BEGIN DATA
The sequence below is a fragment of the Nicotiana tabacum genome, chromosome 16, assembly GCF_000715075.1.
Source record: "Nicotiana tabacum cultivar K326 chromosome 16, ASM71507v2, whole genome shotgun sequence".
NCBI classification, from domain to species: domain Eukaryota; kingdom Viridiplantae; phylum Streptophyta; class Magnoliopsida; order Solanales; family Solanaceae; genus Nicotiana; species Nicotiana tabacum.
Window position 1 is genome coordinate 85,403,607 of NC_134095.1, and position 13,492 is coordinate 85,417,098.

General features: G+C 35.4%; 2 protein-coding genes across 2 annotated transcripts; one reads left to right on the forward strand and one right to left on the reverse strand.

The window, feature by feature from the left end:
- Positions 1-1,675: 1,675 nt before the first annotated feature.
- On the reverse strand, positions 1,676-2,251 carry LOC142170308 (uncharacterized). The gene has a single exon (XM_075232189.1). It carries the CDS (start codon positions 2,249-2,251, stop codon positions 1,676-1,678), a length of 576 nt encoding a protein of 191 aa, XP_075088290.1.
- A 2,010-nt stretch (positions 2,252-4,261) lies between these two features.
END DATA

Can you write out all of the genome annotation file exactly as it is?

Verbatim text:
The sequence below is a fragment of the Nicotiana tabacum genome, chromosome 16, assembly GCF_000715075.1.
Source record: "Nicotiana tabacum cultivar K326 chromosome 16, ASM71507v2, whole genome shotgun sequence".
NCBI classification, from domain to species: domain Eukaryota; kingdom Viridiplantae; phylum Streptophyta; class Magnoliopsida; order Solanales; family Solanaceae; genus Nicotiana; species Nicotiana tabacum.
Window position 1 is genome coordinate 85,403,607 of NC_134095.1, and position 13,492 is coordinate 85,417,098.

General features: G+C 35.4%; 2 protein-coding genes across 2 annotated transcripts; one reads left to right on the forward strand and one right to left on the reverse strand.

The window, feature by feature from the left end:
- Positions 1-1,675: 1,675 nt before the first annotated feature.
- On the reverse strand, positions 1,676-2,251 carry LOC142170308 (uncharacterized). The gene has a single exon (XM_075232189.1). It carries the CDS (start codon positions 2,249-2,251, stop codon positions 1,676-1,678), a length of 576 nt encoding a protein of 191 aa, XP_075088290.1.
- A 2,010-nt stretch (positions 2,252-4,261) lies between these two features.